Although I've been four wheeling a number of times in the Texas Hill Country, on trail events or evaluating new 4x4 models, I went to clear the winter cobwebs from my head and to see why this event has become a sell-out over the past few years, with a second Texas Spur Jamboree now offered in the fall each year. What did I learn? This Jamboree offers some of the best and varied rockcrawling trails in the region, with majestic panoramic vistas. Plus, it draws a great cast of characters who love the hobby and sport of four wheeling, many of whom are at the ready to provide a trailside fix of your vehicle, if needed, and to fill your heart with stories about Jeeps and wheelin' to fill in the downtime when winter next comes your way.
The Jeep Jamboree USA
Off-Road Hall of Fame and Explorers Club member Mark A. Smith is the founder of Jeep Jamborees--off-road weekends that combine outdoors adventure, fun-loving people and families, and their Jeep 4x4s (either rentals or their own). Smith started the events in 1953 with the inaugural Jeep Jamboree across the Sierra Nevada Mountains, by way of the old Rubicon Trail. Willys Motors, original manufacturer of Jeep vehicles, became involved in 1954, a tradition carried on by Chrysler's Jeep division that supports Smith's program, now recognized throughout the globe. For information on all 2009 Jamboree events, contact Jeep Jamboree USA, 530/333-4777, www.jeepjamboreeusa.com.
Buggy Building On A Budget
There are a number of ways to build a true rock crawling rig, but Texas Spur Jamboree trail boss Larry Lancaster's story is one of the best and brightest. Lancaster, who says he lives with his family between "Comfort and Welfare", two Texas towns situated next to each other north of San Antonio, is a true McGyver. If you meet up with this tall, amiable Texan out on the trail, you'll find him guiding others over difficult obstacles, working on a trail fix on someone's vehicle that rolled or broke a part, or smiling from the saddle of his lofty home-built Jeep crawler that rides high on its 42-inches of rubber.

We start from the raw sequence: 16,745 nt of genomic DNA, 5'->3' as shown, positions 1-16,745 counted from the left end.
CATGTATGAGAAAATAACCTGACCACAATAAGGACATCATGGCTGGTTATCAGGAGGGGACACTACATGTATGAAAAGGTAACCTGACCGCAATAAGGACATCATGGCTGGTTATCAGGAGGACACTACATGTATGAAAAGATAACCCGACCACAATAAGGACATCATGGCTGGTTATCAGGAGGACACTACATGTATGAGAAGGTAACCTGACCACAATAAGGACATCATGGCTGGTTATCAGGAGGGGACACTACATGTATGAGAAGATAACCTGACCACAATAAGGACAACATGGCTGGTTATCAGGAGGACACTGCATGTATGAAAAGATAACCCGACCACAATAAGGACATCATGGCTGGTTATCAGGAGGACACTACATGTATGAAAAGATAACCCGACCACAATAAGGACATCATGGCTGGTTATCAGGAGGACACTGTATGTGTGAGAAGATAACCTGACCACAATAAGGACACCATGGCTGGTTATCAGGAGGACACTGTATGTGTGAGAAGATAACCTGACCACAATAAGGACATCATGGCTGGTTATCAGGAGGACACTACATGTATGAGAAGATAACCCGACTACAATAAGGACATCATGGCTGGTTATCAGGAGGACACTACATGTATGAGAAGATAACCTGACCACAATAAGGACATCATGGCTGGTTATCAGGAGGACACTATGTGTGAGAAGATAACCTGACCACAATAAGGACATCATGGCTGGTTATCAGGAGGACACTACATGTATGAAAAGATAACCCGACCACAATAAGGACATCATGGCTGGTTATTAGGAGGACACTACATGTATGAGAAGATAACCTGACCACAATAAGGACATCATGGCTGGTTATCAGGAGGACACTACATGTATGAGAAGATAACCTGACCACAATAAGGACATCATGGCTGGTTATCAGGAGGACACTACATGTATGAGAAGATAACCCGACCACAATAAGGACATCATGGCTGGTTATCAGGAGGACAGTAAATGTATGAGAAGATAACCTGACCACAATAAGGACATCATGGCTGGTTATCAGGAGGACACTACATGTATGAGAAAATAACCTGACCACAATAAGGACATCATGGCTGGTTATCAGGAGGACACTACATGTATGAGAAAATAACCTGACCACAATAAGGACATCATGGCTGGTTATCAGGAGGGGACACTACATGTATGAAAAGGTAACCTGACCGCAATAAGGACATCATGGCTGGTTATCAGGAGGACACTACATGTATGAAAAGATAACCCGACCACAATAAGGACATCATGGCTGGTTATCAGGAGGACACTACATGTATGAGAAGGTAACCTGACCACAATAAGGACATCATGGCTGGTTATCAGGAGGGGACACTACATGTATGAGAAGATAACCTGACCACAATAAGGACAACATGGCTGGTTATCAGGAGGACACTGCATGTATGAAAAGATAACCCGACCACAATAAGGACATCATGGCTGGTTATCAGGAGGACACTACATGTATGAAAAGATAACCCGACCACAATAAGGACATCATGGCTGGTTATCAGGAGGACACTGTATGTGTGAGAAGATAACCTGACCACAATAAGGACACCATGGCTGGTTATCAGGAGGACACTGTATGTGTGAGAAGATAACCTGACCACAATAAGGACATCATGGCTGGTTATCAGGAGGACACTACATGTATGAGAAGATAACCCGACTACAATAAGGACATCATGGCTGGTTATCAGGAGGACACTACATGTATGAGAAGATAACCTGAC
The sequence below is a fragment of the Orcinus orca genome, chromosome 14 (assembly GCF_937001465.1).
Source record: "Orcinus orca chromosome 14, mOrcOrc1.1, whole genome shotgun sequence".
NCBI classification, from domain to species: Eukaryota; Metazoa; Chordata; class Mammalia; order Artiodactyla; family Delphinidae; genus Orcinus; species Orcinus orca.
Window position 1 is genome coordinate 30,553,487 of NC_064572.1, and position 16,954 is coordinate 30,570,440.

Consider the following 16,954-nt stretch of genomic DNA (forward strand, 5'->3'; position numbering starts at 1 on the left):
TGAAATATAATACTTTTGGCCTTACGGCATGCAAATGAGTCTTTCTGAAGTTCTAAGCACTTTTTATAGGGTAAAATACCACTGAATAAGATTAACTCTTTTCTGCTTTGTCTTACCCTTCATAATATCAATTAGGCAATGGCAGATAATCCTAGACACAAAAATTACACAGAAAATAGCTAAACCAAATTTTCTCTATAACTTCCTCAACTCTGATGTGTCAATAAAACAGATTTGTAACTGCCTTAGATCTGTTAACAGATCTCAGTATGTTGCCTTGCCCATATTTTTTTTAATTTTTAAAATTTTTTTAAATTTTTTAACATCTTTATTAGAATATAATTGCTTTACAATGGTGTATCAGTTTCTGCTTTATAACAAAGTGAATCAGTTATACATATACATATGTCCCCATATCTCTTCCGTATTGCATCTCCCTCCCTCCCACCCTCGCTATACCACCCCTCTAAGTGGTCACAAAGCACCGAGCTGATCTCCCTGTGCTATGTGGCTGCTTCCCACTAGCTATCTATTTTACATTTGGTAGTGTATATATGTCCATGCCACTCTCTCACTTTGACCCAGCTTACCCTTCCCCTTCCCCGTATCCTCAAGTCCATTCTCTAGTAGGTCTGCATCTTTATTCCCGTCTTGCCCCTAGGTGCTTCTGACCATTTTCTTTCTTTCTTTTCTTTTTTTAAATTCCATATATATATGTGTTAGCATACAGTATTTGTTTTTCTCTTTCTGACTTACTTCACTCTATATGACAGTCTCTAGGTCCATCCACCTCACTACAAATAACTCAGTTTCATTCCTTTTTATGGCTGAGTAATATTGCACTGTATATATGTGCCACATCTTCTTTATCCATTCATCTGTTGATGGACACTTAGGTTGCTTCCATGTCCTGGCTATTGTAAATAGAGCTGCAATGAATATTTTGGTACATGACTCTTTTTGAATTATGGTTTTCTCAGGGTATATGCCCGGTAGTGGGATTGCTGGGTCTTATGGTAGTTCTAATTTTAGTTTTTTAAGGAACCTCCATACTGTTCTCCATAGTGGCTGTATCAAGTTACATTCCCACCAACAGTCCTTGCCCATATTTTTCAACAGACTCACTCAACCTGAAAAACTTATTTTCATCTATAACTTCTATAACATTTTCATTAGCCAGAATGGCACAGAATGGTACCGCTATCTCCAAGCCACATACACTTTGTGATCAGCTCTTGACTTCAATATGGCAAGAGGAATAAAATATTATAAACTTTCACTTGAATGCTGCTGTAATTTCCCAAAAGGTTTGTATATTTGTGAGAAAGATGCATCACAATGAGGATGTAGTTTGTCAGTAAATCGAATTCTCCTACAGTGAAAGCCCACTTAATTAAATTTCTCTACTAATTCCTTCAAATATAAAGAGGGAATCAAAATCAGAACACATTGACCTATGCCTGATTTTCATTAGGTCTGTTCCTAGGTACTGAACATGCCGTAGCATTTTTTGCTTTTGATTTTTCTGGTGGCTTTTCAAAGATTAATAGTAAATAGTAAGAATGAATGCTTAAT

Lancaster spent two years looking for parts for his specialized machine. They came from every imaginable source, but his finished product cost a reasonable $8,500 to build and accommodates Lancaster's hobbies of four-wheeling and rockcrawling. His crawler started with the frame of an old CJ-7 that had a rotted rear end, a fiberglass Jeep tub, and seats and a winch from his old CJ-5. Equipping his Jeep with a small-block Chevy and matching tranny from a junkyard, complete with harness, an old-style EFI and throttle body, he purchased an Atlas II transfer case and added Dana 60 axles from an early-'70s Dodge 1-ton truck. Next were a hydraulic steering orbital valve from a John Deere mower, garnered from a tractor salvage; old-style H1 wheels from a military truck; used springs from a Ford Astro van; an aluminum radiator from eBay; and an ARB Air Locker and pump at a garage sale.
"The rollcage was the most expensive part of the build, because it's DOM and I didn't want to compromise on safety," explained Lancaster, who uses water in his IROK tires to help keep his tall rig grounded on steep and extreme trails. When Lancaster isn't on the trail, he innovates at his company, Diverse Enterprises, manufacturing and marketing a silicon polymer used for soil and plant treatment for organically-grown foods. Lancaster spends 15 to 20 weekends a year on the trail and enjoys many different off-road playgrounds, but he especially like the trails of New Mexico, Colorado, and Utah, as well as Texas, where he helps out with the two Texas Spur Jeep Jamborees each year. If you see Lancaster on the trail, jump into the passenger seat--you'll enjoy the ride.